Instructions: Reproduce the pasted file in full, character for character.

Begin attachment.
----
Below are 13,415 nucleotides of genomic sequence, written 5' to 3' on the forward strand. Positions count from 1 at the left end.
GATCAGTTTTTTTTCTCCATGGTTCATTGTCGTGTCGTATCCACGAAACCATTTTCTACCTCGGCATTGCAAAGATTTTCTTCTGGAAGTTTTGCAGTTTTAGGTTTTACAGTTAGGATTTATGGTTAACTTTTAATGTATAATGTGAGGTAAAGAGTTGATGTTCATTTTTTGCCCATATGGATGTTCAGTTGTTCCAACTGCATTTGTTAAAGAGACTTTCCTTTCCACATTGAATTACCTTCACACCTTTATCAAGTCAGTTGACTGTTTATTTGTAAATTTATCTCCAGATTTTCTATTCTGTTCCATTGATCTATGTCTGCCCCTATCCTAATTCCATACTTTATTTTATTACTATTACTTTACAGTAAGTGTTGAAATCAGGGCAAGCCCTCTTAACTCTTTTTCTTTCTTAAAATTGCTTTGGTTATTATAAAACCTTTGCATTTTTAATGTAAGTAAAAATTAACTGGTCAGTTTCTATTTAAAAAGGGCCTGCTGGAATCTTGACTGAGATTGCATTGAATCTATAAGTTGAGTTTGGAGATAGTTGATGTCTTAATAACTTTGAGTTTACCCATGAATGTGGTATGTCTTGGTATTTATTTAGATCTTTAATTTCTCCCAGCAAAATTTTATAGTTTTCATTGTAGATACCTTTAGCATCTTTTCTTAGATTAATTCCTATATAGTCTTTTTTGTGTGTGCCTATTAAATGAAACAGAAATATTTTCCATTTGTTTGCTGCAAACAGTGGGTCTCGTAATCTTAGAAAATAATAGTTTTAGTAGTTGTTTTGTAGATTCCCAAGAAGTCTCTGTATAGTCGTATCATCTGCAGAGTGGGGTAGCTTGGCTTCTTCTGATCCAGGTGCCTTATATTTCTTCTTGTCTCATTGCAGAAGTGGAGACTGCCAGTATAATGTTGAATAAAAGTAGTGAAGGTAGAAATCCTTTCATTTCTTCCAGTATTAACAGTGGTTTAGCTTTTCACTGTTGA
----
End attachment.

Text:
Below are 13,415 nucleotides of genomic sequence, written 5' to 3' on the forward strand. Positions count from 1 at the left end.
GATCAGTTTTTTTTCTCCATGGTTCATTGTCGTGTCGTATCCACGAAACCATTTTCTACCTCGGCATTGCAAAGATTTTCTTCTGGAAGTTTTGCAGTTTTAGGTTTTACAGTTAGGATTTATGGTTAACTTTTAATGTATAATGTGAGGTAAAGAGTTGATGTTCATTTTTTGCCCATATGGATGTTCAGTTGTTCCAACTGCATTTGTTAAAGAGACTTTCCTTTCCACATTGAATTACCTTCACACCTTTATCAAGTCAGTTGACTGTTTATTTGTAAATTTATCTCCAGATTTTCTATTCTGTTCCATTGATCTATGTCTGCCCCTATCCTAATTCCATACTTTATTTTATTACTATTACTTTACAGTAAGTGTTGAAATCAGGGCAAGCCCTCTTAACTCTTTTTCTTTCTTAAAATTGCTTTGGTTATTATAAAACCTTTGCATTTTTAATGTAAGTAAAAATTAACTGGTCAGTTTCTATTTAAAAAGGGCCTGCTGGAATCTTGACTGAGATTGCATTGAATCTATAAGTTGAGTTTGGAGATAGTTGATGTCTTAATAACTTTGAGTTTACCCATGAATGTGGTATGTCTTGGTATTTATTTAGATCTTTAATTTCTCCCAGCAAAATTTTATAGTTTTCATTGTAGATACCTTTAGCATCTTTTCTTAGATTAATTCCTATATAGTCTTTTTTGTGTGTGCCTATTAAATGAAACAGAAATATTTTCCATTTGTTTGCTGCAAACAGTGGGTCTCGTAATCTTAGAAAATAATAGTTTTAGTAGTTGTTTTGTAGATTCCCAAGAAGTCTCTGTATAGTCGTATCATCTGCAGAGTGGGGTAGCTTGGCTTCTTCTGATCCAGGTGCCTTATATTTCTTCTTGTCTCATTGCAGAAGTGGAGACTGCCAGTATAATGTTGAATAAAAGTAGTGAAGGTAGAAATCCTTTCATTTCTTCCAGTATTAACAGTGGTTTAGCTTTTCACTGTTGA